Tuesday, August 31, 2010

How to Make a Successful Sponge Cake?

This is a follow up to my previous post about baking sponges and the landmines that are associated with it.  Ok, maybe "landmines" is too strong a word but a lot of things can go wrong.  I have since learned 2 other ways to bake sponge cakes from my Wilton instructor (see my other blog on My Cake Decorating Journal here) Korean style.  I found this article that attempts to dispel the myths for successfully baking a light and airy sponge cake every time particularly useful.

Source: Pamela Clark and Fran Abdallaoui, Australian Women's Weekly

There seems to be a myth surrounding the sponge cake - little wonder so many of us are daunted by the thought of baking one.  Yet a bit of practice, know-how and a few basic rules will help you master the art in no time.

Sponge cakes rely on eggs for their lightness and structure, so very fresh, good eggs on low speed and, as they thicken, increase the speed to moderately high.  Add the caster sugar one tablespoon at a time, scraping down the sides occasionally to avoid any undissolved sugar.  This ste requires patience as it may take about 10 minutes to incorporate all the sugar.

Although only experience will teach you the best way to fold the dry ingredients into the egg mixture, there are a few tricks to it.  Start by sifting the dry ingredients three times to ensure the mixture is evenly combines.  Using a large metal spoon, rubber spatula, balloon whisk or even your hands, apply a light, deft stroke to lift the egg mixture from the bottom of the bowl and drag the dry ingredients thought hte egg mixture, scraping the sides of the bowl.

Deep cake pans give the best results as the depth of the pan protects the delicate sponge mixture, preventing a crisp crust from developing.  Aluminium pans conduct heat better than other types of pans.  Give your pan a light, even greasing with a pastry brush dipped in melted butter to keep the cake from sticking and achieve even browning.  When you are dividing the mixture between the pans, gently spread it to the edge as the mixture will not spread in the oven.  As a general rule, sponges cook best when the tops of the pans are in the centre of the oven.  If you are baking two sponges on different shelves, you will need to swap their positions halfway through the cooking time to ensure even cooking.  As long as you move quickly and handle the pans carefully, you should still achieve good results.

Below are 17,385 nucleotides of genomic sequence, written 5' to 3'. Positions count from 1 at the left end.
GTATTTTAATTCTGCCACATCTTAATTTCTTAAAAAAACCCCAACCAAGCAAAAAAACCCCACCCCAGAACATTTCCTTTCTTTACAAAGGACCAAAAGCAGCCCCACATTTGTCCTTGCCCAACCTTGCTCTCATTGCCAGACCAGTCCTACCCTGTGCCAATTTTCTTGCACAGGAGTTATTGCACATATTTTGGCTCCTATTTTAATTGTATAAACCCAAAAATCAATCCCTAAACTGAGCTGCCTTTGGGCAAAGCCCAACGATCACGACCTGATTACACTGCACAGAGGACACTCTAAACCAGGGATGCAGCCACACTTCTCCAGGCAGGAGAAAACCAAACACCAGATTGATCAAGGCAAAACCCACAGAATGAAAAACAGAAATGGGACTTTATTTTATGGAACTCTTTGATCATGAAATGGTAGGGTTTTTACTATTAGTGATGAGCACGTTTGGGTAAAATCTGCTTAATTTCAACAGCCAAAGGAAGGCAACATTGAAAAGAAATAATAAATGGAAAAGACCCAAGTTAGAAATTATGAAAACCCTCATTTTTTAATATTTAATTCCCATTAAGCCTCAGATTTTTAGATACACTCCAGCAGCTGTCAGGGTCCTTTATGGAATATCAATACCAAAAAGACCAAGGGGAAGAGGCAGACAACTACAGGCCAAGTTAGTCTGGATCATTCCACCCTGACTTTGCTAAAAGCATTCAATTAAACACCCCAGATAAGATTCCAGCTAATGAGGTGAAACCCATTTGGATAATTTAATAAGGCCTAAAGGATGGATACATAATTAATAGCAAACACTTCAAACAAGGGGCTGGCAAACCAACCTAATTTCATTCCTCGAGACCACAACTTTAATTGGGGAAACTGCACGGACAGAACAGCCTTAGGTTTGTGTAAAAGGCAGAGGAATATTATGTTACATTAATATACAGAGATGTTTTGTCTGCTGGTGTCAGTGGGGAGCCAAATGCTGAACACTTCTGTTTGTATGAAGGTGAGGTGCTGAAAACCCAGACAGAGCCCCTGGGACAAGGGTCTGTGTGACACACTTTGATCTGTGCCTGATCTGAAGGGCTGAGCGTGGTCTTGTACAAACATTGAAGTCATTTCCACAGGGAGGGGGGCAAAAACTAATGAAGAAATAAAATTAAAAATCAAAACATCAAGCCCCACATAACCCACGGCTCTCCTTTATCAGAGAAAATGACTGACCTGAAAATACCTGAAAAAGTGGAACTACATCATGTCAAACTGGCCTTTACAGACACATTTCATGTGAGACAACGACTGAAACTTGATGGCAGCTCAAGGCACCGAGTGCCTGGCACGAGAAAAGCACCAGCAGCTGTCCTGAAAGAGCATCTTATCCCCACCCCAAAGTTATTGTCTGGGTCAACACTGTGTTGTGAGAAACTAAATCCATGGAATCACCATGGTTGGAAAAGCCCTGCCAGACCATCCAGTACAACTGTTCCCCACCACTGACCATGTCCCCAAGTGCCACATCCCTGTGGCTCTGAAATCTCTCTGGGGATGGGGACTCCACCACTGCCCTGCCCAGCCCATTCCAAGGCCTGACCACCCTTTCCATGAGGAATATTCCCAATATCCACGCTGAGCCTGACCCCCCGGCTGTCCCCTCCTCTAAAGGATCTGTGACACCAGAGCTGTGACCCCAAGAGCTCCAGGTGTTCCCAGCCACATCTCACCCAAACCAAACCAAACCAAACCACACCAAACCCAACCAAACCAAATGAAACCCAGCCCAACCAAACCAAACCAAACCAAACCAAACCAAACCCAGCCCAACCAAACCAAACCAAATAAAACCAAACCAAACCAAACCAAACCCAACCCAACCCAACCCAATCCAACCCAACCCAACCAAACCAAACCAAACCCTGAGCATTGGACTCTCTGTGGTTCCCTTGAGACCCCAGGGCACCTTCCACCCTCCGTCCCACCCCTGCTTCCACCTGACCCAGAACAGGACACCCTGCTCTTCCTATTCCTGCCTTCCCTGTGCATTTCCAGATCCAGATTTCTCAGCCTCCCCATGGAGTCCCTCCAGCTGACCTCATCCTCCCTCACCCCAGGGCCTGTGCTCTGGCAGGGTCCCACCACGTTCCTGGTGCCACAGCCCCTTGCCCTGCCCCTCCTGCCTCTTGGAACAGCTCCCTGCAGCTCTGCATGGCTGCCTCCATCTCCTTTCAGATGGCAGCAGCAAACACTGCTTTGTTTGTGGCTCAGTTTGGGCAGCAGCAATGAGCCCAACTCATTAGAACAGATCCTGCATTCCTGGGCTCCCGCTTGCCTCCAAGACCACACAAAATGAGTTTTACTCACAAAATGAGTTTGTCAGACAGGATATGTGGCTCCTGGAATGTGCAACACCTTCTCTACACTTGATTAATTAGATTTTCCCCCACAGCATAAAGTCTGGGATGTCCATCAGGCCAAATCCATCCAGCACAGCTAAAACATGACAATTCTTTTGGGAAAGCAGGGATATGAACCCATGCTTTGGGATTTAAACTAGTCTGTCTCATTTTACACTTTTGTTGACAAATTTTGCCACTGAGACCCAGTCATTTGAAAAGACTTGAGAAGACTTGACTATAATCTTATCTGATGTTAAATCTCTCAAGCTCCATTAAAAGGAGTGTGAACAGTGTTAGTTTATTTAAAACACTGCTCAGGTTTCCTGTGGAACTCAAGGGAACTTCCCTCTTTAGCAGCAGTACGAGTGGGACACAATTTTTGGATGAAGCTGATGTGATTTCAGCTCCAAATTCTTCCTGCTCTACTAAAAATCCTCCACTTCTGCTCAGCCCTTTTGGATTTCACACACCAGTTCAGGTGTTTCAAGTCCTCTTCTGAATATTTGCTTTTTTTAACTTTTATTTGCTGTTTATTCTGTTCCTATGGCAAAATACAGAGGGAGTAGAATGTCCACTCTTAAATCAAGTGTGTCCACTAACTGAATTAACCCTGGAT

Opening the oven door does decrease the temperature, but will only affect the cake's rising if you do this during the early stages of cooking.  The sponge is cooked when it begins to shrink away from the side of the pan and feels slightly springy to the touch.  Sponges are best made ont he day of serving.  Unfilles sponges can be frozen for up to one month. 

Follow these tips and soon you'll be whiskcing up light and airy sponges that are 10 centimetres high.

Sunday, August 29, 2010

Flower Birthday Cake

I made this 2 weeks ago for a good friend of mine, W.  She likes flowers and I thought a flower cake might be appropriate especially since I have been itching to try my silicon flower cake mold.   This was my attempt for the 2nd time at a sponge cake.  Chocolate sponge cake to be exact.  I wouldn't say I failed dismally as it looked the part but I overcooked it.  There were 3 layers so I put the 2 round cake pans at the back and the flower pan in the front.  

As the flower pan was deeper, it cooked slower and it didn't occur to me at the time that the 2 round cake pans which wasn't as deep was happily baking ahead.  In the end, I should have taken the round cakes out about 3 minutes earlier.  They turned out a little dry and not moist and spongey as it ought to have been.

The Birthday Girl and friends were happy with the cake, but I know it could have been better.  

The decorations were... pretty but took sooooo long to frost in the star method.  With 2 kids, it is almost impossible to get any decorating done when they are awake.  Especially if my daughter who is 20 months old is around.  She likes cakes and if she sees it, she has to have it.  So that means the night shift.  I started the top at about 12am.  Got to the end of the flower by 1am.  It took awhile as I had to remix the colours after every 2 lines or so to get that gradient effect.